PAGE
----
Arms race in Asia Pacific
INDO-Pacific has become a new theatre where the situation is becoming interesting with every passing scene since the Speaker of the US House of Representatives Nancy Pelosi visited Taiwan on 2 August 2022.
Of course, China reacted over this visit but US policy towards Indo-Pacific is showing more hostility towards China, and US Vice President Kamala Harris on 18 November 2022, assured Asia Pacific partners that “the United States is here (Asia Pacific) to stay”.
She told leaders at the Asia Pacific Economic Cooperation summit that the US is a “proud Pacific power” and has a “vital interest in promoting a region that is open, interconnected, prosperous, secure and resilient.
” She was of the view that the US had an enduring economic commitment to the Indo-Pacific.
On 22 November 2022, US Vice President Kamala Harris visited the Philippines which is situated on the edge of the disputed South China Sea.
Her visit has earned anger from Beijing while the US Secretary of State Antony Blinken addressing a NATO meeting confirmed that the “US is a laser focus on China”.
I have been writing for three years that all is set in Indo-Pacific for creating a Cold War if not a hot one.
However, President Biden in his one-on-one meeting with Chinese leader Xi Jinping said that the US does not need “a new Cold War” with China.
Nevertheless, he added that the US would “compete with China vigorously though he is not looking for conflict.
On 29 November 2022, Pentagon claimed that China’s nuclear arsenal will be more than 1,500 warheads by 2035.
The US Department of Defence in its recent report estimated that China’s nuclear warheads stockpile has surpassed 400 and it (China) will likely field a stockpile of about 1,500 nuclear warheads by 2035. It is pertinent to mention that US has around 4,000 nuclear warheads readily available.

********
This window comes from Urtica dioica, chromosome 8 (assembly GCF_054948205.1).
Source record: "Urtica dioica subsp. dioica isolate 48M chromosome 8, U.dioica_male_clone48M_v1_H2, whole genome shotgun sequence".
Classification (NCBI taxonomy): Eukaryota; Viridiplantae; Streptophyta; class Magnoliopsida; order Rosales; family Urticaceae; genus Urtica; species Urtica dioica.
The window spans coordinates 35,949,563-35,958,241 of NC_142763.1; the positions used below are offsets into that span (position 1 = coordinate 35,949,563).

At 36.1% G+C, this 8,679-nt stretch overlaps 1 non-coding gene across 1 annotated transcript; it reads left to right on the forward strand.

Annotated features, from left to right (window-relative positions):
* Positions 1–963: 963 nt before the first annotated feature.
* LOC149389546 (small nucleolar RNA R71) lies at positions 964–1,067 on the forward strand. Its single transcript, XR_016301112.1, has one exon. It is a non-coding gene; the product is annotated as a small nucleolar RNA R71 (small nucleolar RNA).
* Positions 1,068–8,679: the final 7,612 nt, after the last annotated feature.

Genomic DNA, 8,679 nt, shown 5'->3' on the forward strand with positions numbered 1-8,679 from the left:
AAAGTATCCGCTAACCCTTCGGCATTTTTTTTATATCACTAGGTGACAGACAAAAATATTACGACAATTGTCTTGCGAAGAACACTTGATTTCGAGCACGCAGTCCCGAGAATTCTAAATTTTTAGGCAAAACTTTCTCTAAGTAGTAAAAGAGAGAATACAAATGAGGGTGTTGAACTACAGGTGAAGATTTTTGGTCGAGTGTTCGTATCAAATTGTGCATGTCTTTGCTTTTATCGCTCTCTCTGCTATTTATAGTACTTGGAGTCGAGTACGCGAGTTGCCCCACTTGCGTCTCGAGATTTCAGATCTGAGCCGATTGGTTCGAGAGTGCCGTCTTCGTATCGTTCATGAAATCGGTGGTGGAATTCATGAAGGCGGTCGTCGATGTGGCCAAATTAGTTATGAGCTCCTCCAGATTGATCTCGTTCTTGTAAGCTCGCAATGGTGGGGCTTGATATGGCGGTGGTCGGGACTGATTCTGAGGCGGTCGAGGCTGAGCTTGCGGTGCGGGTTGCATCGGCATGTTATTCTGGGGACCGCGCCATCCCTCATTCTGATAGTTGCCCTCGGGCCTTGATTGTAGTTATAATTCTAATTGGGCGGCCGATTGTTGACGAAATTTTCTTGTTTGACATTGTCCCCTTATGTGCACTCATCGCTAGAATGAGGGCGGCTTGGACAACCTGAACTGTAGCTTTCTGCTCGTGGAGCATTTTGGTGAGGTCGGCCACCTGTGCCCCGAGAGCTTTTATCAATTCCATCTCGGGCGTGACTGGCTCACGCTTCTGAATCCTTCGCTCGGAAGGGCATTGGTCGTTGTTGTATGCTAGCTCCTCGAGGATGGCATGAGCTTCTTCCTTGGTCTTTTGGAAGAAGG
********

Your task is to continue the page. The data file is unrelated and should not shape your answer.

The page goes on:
With every passing day, US allies’ presence in the Asia Pacific, particularly in Southeast Asia confirms that the US agenda is not limited to only encircling China waters, threatening Chinese trade routes, making erratic North Korea more erratic and showing US supremacy in the region where China and Russia (reference to Vladivostok region) have a high stake but also creating an arms sale market as far as Southeast Asia.
We know since President Biden took over the office, Washington has identified Beijing as the most consequential challenge to the United States.
In simple words, China is the biggest danger to the US and its allies as well as to neighbouring countries.
This rhetoric is working; many important Indo-Pacific countries have already doubled their arms sales and the biggest seller is the United States in the last two years.
Recently, the US has approved a major $14 Billion arms sale to Indonesia. Japan, Taiwan and South Korea are already in buying spree from the United States because they are considering China and North Korea as series of threats in the region as portrayed by the United States.
According to a report titled “Autonomous Military Weapons Global Market Report 2022”, the global autonomous military weapons market grew from $12.04 billion in 2021 to $13.3 billion in 2022 at a compound annual growth rate of 10.4%.
The autonomous military weapons market is expected to grow to $19.75 billion in 2026. The major sellers are Lockheed Martin, Boeing, Raytheon, AVIC, CASC, Rostec, Israel Aerospace Industries, Elbit Systems, Rafael, and STM while Asia Pacific, particularly South Asia was the largest buyer region in the military weapons market in 2021.
We will see what new strategic and economic interests have already been designed by US allies in the Asia Pacific in time to come but it is clear that US-portrayed “durable freedom, peace, and security, enduring economic commitment to the Indo-Pacific” have bigger agenda than we can think.
—The writer is a Prague-based author, columnist and foreign affairs expert who writes for national and international media.